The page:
Most probably your knowledge about the Cell processor and curiosity led you to this blog post.
Well, I had the same curiosity after working for a while with the Cell processor. I asked myself this question: Is the DMA latency for all SPEs the same? In other words, if one SPE is making a DMA request for exactly the same size data chunk, would it be delivered to its local storage in the same time of other SPEs?
The short and proven answer is: NO
Each SPE has a different DMA latency due to its physical location or its distance from the memory controller. There is only one memory controller inside the initial Cell implementation. The physical distance from memory controller makes a considerable difference of memory latency from one SPE to another. This latency difference gets event bigger as the DMA chunk gets bigger. For example, nearest SPE to the memory controller retrieves 4 KB from main memory in around 2000 nano seconds, while the farthest SPE receives the same chunk in around 420 nano seconds.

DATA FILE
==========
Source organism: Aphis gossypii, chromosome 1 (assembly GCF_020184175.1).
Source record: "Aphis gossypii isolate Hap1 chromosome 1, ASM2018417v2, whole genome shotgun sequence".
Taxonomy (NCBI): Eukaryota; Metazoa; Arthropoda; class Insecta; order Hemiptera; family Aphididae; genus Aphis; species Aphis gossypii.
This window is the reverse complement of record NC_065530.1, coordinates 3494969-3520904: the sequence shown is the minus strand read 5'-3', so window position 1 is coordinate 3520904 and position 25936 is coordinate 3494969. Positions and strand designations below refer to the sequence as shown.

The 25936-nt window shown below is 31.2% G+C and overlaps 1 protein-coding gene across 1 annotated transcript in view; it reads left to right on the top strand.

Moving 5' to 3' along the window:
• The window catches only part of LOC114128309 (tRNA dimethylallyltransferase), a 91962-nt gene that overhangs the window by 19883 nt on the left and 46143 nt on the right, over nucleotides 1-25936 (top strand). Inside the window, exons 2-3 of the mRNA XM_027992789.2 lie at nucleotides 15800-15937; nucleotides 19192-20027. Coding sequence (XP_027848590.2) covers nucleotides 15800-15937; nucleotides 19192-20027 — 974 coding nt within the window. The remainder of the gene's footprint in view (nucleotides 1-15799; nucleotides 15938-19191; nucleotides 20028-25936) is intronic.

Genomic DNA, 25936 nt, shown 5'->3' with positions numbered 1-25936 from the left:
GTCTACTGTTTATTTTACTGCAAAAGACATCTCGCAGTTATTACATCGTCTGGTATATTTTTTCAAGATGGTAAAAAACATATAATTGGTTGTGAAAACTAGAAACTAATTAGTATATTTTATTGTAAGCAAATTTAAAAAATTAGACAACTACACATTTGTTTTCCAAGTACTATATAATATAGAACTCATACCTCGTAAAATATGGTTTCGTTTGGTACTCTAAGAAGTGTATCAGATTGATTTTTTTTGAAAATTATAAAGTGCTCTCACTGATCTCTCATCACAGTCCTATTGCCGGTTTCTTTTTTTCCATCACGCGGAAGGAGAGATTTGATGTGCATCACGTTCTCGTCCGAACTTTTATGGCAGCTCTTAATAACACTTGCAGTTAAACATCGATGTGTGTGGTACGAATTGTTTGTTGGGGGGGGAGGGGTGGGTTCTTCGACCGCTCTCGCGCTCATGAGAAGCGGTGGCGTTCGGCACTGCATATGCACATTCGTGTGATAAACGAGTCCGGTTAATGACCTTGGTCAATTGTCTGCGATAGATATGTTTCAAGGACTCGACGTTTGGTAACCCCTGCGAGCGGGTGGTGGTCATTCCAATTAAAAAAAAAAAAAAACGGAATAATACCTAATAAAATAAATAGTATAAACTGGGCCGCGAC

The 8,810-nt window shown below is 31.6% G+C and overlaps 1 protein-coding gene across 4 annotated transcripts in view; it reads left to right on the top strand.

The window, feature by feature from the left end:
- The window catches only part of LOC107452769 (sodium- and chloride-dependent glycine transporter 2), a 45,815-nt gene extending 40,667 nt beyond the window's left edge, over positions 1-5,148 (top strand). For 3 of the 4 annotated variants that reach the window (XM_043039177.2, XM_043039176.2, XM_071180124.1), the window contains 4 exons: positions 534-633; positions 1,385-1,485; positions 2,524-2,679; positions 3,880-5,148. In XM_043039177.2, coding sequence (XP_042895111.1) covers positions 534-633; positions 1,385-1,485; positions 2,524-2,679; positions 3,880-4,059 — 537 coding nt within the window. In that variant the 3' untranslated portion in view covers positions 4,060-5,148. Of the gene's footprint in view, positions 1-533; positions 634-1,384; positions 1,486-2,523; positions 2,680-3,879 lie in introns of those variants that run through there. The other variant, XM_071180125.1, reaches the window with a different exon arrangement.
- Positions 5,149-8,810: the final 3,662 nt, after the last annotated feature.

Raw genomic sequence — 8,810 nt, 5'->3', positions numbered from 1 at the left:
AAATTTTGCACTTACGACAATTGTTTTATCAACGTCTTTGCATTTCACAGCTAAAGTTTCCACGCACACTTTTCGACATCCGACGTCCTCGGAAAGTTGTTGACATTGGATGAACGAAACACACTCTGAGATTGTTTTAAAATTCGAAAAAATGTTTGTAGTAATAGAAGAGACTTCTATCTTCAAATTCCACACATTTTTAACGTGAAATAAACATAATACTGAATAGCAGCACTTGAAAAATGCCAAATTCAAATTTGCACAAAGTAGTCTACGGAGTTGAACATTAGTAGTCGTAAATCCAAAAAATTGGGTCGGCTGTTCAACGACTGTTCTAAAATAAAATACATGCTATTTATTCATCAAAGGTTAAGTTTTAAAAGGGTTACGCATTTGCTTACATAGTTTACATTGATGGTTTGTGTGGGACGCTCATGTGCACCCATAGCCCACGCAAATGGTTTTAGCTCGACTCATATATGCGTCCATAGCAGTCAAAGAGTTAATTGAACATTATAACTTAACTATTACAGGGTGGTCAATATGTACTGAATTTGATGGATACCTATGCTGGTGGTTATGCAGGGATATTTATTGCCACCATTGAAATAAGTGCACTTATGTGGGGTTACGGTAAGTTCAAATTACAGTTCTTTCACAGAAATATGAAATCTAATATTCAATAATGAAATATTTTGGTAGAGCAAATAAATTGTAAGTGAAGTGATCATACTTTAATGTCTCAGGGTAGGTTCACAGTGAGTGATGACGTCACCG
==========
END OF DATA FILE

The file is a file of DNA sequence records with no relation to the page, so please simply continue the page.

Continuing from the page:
So, what does this mean? Or should I care about this?
Well, this means simply that double or multi buffering does not hide memory latency inside all SPEs with the same efficiency. SPEs located physically near the memory controller can have almost all the memory latency hidden, but far ones may still suffer from some latency. You can download the code from here and test yourself if you have a Cell machine. It will not work on the simulator, since it does not simulate the DMA latency, even in cycle mode.
If you are using double buffering, you are still getting a better performance compared to a single buffer. However, you are not getting the best possible performance. There is still more room for improvement.
If you have the new Power Cell 8Xi, this fact might be different since there are two memory controllers on that Cell implementation. Please share your numbers with us if you have it. You can find my measures here.